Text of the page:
The White Court (1910–21)
In what two decisions did the U.S. Supreme Court reverse the convictions of Samuel Gompers?
The White Court twice reversed the criminal contempt convictions of Samuel Gompers, the first president of the American Federation of Labor (AFL) in Gompers v. Buck’s Stove & Range Company (1911) and Gompers v. United States (1914). Gompers declared a boycott of the Buck’s Stove & Range Company and published in his American Federationist newspaper unflattering things about the firm. For example, the newspaper listed the company on its “Unfair” and “We Don’t Patronize” lists.
Buck’s Stove responded by filing a lawsuit, alleging that Gompers and two other leaders of the AFL conspired to harm its business. A reviewing court granted an injunction, preventing Gompers from continuing these activities. The company then filed contempt proceedings, alleging that Gompers had violated the court’s order by continuing the labor protest activities. The court held Gompers in contempt and sentenced him to twelve months in prison.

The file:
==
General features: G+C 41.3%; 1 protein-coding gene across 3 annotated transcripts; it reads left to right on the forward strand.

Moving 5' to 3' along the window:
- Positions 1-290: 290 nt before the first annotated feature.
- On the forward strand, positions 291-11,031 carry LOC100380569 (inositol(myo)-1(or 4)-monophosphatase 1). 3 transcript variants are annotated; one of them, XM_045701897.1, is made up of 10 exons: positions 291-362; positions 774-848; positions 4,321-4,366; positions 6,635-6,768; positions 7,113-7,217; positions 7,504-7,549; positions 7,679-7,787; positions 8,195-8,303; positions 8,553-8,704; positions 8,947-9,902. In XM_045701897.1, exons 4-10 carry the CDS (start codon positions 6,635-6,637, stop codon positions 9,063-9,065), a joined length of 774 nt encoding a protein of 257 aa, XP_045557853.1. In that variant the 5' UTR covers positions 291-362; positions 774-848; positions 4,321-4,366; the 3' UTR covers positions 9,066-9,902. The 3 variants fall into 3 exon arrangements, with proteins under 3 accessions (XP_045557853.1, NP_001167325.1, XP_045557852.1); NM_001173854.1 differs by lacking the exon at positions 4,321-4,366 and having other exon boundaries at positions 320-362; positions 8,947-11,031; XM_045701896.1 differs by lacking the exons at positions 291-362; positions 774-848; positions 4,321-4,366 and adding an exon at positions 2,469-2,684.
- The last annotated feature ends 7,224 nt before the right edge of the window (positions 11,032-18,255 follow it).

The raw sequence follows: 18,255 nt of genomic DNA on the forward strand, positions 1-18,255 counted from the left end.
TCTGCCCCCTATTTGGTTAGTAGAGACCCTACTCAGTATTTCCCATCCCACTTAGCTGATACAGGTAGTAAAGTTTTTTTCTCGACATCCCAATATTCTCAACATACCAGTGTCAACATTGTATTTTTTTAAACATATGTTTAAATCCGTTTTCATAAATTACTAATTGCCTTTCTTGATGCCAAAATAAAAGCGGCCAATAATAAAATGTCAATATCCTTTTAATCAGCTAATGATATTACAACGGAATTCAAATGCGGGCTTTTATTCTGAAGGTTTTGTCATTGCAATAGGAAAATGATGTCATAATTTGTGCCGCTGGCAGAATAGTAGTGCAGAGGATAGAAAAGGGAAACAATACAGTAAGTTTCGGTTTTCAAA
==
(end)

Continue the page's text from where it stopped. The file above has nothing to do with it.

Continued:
The U.S. Supreme Court reversed Gompers’s conviction, reasoning that the contempt charges were criminal not civil and, thus, should have been initiated by the court, not the company. According to Justice Joseph Lamar, “This was a proceeding in equity for civil contempt, where the only remedial relief possible was a fine.” The Court dismissed the contempt conviction, saying that the Supreme Court of the District of Columbia had the right to institute criminal contempt proceedings if it wished.
The day after the U.S. Supreme Court decision, the district court formed a committee to determine whether the court should pursue criminal contempt charges. The court instituted such contempt charges and Gompers was again found guilty. This suit went to the U.S. Supreme Court and the Court in Gompers v. U.S. once again ruled in favor of Gompers, this time because the contempt charges were not filed within the statute of limitations. Justice Oliver Wendell Holmes wrote: “The power to punish for contempt must have some limit in time, and in defining that limit we should have regard to what has been the policy of the law from the foundation of the government. By analogy, if not by enactment, the limit is three years.”